The greater celandine (
L.), a well-known source of isoquinoline alkaloids, has a long history of use as a medicinal plant. Although the antimicrobial activity of
alkaloids against pathogenic bacteria has been reported, the mechanism of this action is almost unknown. The BioArena system, which integrates the modern method and biological results of bioautography with TLC and/or OPLC, is especially suitable for investigating biochemical interactions in the adsorbent layer after chromatographic separation. The antimicrobial effect of alkaloids obtained from
root has been demonstrated by use of this system. It was assumed that the antibiotic activity of
alkaloids was a result of formation of formaldehyde. It was also assumed that addition of endogenous HCHO-capture molecules, for example l
-arginine and glutathione, to the culture medium reduces the antibacterial activity of
alkaloids whereas Cu(II) ions enhance the effect. The results obtained support these assumptions and our earlier observations that HCHO and its reaction products are very important in the antibiotic action of these compounds. These small molecules (l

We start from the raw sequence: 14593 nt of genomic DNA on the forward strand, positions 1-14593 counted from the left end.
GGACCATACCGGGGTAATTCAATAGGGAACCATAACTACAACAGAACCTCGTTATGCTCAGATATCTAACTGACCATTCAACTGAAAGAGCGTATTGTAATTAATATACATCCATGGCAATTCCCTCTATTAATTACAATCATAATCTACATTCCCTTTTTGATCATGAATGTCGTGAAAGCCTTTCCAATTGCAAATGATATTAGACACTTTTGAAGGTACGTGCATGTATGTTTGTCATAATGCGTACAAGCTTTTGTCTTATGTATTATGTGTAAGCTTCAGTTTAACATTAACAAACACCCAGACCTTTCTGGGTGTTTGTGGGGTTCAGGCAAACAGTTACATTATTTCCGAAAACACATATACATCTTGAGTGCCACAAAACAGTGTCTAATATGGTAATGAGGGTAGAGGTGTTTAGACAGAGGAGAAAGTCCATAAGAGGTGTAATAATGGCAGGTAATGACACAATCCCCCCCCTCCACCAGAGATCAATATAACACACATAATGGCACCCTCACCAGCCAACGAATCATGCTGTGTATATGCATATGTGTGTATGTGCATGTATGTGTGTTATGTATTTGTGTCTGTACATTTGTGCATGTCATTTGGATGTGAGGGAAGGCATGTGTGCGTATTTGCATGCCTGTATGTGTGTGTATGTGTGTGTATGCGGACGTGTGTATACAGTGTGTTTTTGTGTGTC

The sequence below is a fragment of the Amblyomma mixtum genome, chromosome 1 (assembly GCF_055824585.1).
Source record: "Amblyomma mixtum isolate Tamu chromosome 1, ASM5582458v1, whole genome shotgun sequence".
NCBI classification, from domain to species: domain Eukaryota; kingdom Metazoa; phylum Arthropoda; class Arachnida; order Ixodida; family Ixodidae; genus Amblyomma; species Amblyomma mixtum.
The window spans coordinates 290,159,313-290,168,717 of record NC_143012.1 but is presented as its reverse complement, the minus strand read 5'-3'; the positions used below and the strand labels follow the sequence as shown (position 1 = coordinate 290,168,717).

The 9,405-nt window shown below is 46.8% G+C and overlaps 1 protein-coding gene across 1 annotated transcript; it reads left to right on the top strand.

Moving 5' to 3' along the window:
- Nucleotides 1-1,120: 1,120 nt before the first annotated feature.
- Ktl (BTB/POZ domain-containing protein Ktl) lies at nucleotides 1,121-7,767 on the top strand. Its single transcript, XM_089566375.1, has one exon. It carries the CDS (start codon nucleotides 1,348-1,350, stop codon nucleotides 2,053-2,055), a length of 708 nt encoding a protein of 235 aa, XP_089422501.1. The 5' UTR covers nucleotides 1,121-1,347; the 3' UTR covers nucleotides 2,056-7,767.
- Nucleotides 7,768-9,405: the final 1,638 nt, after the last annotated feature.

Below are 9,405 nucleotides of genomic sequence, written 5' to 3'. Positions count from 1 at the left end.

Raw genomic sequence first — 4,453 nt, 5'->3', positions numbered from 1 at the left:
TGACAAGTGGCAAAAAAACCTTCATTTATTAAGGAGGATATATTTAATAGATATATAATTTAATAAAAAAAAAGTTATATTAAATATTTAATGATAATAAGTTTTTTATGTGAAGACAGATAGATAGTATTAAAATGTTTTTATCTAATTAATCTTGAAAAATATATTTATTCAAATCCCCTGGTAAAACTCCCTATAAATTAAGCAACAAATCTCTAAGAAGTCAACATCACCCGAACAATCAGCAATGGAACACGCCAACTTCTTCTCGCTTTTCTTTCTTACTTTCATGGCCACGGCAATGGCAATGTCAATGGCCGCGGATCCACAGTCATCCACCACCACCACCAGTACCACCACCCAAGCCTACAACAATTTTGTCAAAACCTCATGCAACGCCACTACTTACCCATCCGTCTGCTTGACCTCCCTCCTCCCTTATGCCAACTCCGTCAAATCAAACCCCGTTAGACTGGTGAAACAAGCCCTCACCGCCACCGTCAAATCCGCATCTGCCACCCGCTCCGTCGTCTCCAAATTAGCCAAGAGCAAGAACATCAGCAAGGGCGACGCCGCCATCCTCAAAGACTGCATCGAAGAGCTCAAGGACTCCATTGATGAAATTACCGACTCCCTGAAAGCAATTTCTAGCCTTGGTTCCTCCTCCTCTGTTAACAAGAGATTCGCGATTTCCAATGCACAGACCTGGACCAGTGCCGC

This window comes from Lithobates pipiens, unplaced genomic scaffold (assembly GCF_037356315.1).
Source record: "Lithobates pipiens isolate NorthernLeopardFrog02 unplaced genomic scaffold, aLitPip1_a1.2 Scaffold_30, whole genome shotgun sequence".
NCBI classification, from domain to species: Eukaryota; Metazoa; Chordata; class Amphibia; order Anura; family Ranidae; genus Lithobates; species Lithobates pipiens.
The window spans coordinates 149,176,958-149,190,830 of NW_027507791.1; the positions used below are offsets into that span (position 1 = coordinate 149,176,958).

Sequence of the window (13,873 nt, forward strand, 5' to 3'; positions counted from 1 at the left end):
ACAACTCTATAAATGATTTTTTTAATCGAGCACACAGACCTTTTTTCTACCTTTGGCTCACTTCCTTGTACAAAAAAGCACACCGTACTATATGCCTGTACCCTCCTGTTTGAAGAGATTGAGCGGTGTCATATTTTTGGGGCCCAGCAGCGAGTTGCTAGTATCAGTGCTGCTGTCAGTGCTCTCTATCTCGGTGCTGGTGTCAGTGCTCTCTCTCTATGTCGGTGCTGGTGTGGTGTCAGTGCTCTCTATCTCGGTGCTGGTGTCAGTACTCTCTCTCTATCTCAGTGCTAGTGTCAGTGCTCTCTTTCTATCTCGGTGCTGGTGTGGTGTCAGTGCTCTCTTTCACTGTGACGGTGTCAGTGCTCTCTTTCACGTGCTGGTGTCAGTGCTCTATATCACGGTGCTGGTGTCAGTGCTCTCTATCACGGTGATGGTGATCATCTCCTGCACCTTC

-arginine and glutathione) can capture HCHO molecules mobilized by alkaloids and possibly by pathogen cells, and may be responsible for reduced antibacterial effect. The HCHO-mobilizing power of Cu(II) ions dramatically enhanced the antibiotic effect. The BioArena system is highly suitable for studying special interactions in the adsorbent layer.
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E. Tyihák, L. Botz, P. Ott, S. Nagy, B. Kocsis, Zs. Király-Véghely
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Mincsovics E. Chem. Anal. (Warsaw)200348543553)| false
R.P. Stowe, D.W. Koenig, S.K. Mishra
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